And my family’s support, like seeing how they’ve, even their thinking about what residency means or pursuing residency means and what success looks like as a physician really allowed me to get to where I am now, and my idea of what is success.
You mentioned in that earlier broadcast about that, the sense that you had about disappointing your family, and how did that evolve?
Seeing my mom first that match week, how much it affected her.
Like my mom, she’s like the strongest woman or strongest human being I know.
I’ve never seen her get depressed or sad. Like she’s faced every adversity like head on, and seeing her that week in match 2021.
[22:28] Where she was upset and felt like at a loss. Like I always told her, I was like, if I lose faith, it’s fine. But if you lose faith, I don’t know what to do because she’s just been such a strong support.
That’s how she is in our family.
She’s been the same for my father and my sister as well.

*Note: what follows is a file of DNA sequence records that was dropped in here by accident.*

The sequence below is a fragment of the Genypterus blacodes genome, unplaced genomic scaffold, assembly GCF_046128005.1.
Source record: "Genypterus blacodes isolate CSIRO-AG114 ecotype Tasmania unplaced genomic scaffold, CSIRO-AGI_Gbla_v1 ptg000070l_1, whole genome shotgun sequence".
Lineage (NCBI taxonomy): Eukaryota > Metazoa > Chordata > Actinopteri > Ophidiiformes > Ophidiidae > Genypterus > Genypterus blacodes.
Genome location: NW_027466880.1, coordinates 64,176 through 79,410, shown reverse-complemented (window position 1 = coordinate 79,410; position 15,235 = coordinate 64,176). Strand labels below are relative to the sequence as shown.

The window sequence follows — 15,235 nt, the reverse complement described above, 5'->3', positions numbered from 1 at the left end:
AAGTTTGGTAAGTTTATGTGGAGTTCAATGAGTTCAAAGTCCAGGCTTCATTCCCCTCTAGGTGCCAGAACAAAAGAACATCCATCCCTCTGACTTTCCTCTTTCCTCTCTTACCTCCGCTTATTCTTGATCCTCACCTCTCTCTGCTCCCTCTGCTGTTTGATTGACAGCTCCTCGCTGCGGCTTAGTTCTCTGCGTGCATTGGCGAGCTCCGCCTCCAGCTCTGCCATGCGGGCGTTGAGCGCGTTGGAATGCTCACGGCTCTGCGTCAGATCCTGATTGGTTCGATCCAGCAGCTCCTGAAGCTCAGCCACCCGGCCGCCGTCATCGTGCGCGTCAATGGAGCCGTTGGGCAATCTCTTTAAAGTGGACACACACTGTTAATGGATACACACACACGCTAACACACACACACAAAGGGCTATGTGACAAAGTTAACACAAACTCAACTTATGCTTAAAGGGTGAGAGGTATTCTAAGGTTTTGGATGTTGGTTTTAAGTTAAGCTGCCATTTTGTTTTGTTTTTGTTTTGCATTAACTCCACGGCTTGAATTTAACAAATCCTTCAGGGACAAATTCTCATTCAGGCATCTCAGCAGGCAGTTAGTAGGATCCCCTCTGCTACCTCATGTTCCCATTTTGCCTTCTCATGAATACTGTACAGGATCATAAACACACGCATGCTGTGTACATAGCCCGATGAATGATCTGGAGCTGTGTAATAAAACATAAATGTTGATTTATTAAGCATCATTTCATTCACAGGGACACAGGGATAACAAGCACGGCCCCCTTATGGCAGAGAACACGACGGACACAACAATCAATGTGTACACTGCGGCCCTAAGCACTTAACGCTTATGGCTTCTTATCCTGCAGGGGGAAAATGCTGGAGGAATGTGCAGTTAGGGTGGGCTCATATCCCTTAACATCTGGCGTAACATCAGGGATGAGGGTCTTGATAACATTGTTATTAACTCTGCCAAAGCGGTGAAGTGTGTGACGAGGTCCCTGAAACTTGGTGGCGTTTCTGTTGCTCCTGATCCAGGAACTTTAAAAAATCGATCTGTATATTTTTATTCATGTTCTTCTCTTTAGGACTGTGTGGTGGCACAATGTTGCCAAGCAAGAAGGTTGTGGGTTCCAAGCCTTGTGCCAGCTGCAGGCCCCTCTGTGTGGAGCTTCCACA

That really made me think like this is not just affecting me now, it’s affecting my loved ones. And I really didn’t want, like my mom doesn’t think of me as a failure and neither does my father and my sister.
But there’s a lot of people around us in the community that have like hinted at that.
And I know a lot of unmatched, they go through that. They hear maybe not from their support system, but from those around them that they’re not good enough because they haven’t gone to residency or they failed because they haven’t gone to residency.
And for all we know, they could be quite capable, but the system is structured in a way that, that it’s a lottery system at this point, it’s not really on capability.
And so when I saw that happen to her, that felt more like a failure than not getting into residency is the fact that this started affecting people around me, people that cared for me.
And that wasn’t worth it for me anymore. It was really, I think that match 2021 was really when things came into perspective is, is it feasible what I’m doing?
[23:50] Do I really want to keep going through this process and is it going to be worth it in the end?
So if I’m hearing you, she was she and others in your family were.
[24:01] Really supportive about your stated goals, your stated goals, I want to get into residency, and then it was just devastating for her in ways that it was similar for you when that didn’t happen once again. And then that sounds like that enabled some shift for you as well. It’s like, this is, this is affecting more than just me, you know, whether I’m, whether this small thing getting into residency is happening or not?